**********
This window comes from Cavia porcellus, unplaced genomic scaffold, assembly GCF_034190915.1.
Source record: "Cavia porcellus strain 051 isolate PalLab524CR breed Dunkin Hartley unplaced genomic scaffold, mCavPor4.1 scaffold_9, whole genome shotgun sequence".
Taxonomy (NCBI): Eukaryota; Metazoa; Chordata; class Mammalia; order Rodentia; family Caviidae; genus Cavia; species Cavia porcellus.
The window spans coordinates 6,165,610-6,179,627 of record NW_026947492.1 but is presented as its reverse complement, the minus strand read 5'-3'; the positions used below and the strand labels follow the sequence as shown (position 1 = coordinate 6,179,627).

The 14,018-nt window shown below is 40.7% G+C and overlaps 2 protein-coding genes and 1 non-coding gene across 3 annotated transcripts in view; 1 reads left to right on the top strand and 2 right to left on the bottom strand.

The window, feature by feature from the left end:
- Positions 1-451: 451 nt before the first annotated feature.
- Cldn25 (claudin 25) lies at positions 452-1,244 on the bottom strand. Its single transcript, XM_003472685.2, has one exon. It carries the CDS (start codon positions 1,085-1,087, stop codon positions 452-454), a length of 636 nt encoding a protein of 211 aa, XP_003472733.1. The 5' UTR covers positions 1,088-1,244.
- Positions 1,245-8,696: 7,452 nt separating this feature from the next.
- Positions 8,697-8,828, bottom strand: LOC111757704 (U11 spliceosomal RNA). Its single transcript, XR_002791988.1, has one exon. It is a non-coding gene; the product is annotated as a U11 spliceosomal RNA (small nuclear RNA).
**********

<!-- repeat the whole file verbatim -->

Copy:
This window comes from Cavia porcellus, unplaced genomic scaffold, assembly GCF_034190915.1.
Source record: "Cavia porcellus strain 051 isolate PalLab524CR breed Dunkin Hartley unplaced genomic scaffold, mCavPor4.1 scaffold_9, whole genome shotgun sequence".
Taxonomy (NCBI): Eukaryota; Metazoa; Chordata; class Mammalia; order Rodentia; family Caviidae; genus Cavia; species Cavia porcellus.
The window spans coordinates 6,165,610-6,179,627 of record NW_026947492.1 but is presented as its reverse complement, the minus strand read 5'-3'; the positions used below and the strand labels follow the sequence as shown (position 1 = coordinate 6,179,627).

The 14,018-nt window shown below is 40.7% G+C and overlaps 2 protein-coding genes and 1 non-coding gene across 3 annotated transcripts in view; 1 reads left to right on the top strand and 2 right to left on the bottom strand.

The window, feature by feature from the left end:
- Positions 1-451: 451 nt before the first annotated feature.
- Cldn25 (claudin 25) lies at positions 452-1,244 on the bottom strand. Its single transcript, XM_003472685.2, has one exon. It carries the CDS (start codon positions 1,085-1,087, stop codon positions 452-454), a length of 636 nt encoding a protein of 211 aa, XP_003472733.1. The 5' UTR covers positions 1,088-1,244.
- Positions 1,245-8,696: 7,452 nt separating this feature from the next.
- Positions 8,697-8,828, bottom strand: LOC111757704 (U11 spliceosomal RNA). Its single transcript, XR_002791988.1, has one exon. It is a non-coding gene; the product is annotated as a U11 spliceosomal RNA (small nuclear RNA).